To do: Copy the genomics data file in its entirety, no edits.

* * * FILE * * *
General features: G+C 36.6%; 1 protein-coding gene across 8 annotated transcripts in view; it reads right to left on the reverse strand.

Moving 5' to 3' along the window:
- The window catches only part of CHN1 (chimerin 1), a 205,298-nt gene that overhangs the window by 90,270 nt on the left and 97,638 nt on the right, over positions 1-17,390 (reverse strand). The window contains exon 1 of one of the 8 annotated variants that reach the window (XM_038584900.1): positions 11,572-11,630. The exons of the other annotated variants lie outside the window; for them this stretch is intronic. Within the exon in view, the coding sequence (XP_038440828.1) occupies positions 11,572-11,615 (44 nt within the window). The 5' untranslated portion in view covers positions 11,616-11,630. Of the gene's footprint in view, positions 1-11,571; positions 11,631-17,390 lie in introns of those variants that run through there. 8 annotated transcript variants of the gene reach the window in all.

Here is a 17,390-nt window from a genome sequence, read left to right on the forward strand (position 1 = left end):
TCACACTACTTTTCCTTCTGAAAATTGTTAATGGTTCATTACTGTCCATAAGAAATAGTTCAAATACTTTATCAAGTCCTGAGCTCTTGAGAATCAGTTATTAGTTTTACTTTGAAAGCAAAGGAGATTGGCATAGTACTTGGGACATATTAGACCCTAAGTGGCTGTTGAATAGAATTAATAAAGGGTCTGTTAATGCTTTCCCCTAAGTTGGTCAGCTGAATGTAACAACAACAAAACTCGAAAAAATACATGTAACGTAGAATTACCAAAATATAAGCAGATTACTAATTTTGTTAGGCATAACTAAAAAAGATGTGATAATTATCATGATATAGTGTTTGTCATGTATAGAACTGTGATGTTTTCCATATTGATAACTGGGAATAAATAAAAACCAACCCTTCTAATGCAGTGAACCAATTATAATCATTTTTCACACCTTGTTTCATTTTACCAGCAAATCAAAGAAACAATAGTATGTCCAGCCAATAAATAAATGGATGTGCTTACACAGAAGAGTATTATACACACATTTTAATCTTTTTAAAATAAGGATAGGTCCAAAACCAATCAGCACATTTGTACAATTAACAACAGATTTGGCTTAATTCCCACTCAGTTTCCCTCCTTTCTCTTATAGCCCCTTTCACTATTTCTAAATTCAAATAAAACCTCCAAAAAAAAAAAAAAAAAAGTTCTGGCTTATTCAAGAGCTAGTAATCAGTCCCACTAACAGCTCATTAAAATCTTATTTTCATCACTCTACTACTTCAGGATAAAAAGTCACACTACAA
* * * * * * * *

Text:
General features: G+C 36.6%; 1 protein-coding gene across 8 annotated transcripts in view; it reads right to left on the reverse strand.

Moving 5' to 3' along the window:
- The window catches only part of CHN1 (chimerin 1), a 205,298-nt gene that overhangs the window by 90,270 nt on the left and 97,638 nt on the right, over positions 1-17,390 (reverse strand). The window contains exon 1 of one of the 8 annotated variants that reach the window (XM_038584900.1): positions 11,572-11,630. The exons of the other annotated variants lie outside the window; for them this stretch is intronic. Within the exon in view, the coding sequence (XP_038440828.1) occupies positions 11,572-11,615 (44 nt within the window). The 5' untranslated portion in view covers positions 11,616-11,630. Of the gene's footprint in view, positions 1-11,571; positions 11,631-17,390 lie in introns of those variants that run through there. 8 annotated transcript variants of the gene reach the window in all.

Here is a 17,390-nt window from a genome sequence, read left to right on the forward strand (position 1 = left end):
TCACACTACTTTTCCTTCTGAAAATTGTTAATGGTTCATTACTGTCCATAAGAAATAGTTCAAATACTTTATCAAGTCCTGAGCTCTTGAGAATCAGTTATTAGTTTTACTTTGAAAGCAAAGGAGATTGGCATAGTACTTGGGACATATTAGACCCTAAGTGGCTGTTGAATAGAATTAATAAAGGGTCTGTTAATGCTTTCCCCTAAGTTGGTCAGCTGAATGTAACAACAACAAAACTCGAAAAAATACATGTAACGTAGAATTACCAAAATATAAGCAGATTACTAATTTTGTTAGGCATAACTAAAAAAGATGTGATAATTATCATGATATAGTGTTTGTCATGTATAGAACTGTGATGTTTTCCATATTGATAACTGGGAATAAATAAAAACCAACCCTTCTAATGCAGTGAACCAATTATAATCATTTTTCACACCTTGTTTCATTTTACCAGCAAATCAAAGAAACAATAGTATGTCCAGCCAATAAATAAATGGATGTGCTTACACAGAAGAGTATTATACACACATTTTAATCTTTTTAAAATAAGGATAGGTCCAAAACCAATCAGCACATTTGTACAATTAACAACAGATTTGGCTTAATTCCCACTCAGTTTCCCTCCTTTCTCTTATAGCCCCTTTCACTATTTCTAAATTCAAATAAAACCTCCAAAAAAAAAAAAAAAAAAGTTCTGGCTTATTCAAGAGCTAGTAATCAGTCCCACTAACAGCTCATTAAAATCTTATTTTCATCACTCTACTACTTCAGGATAAAAAGTCACACTACAA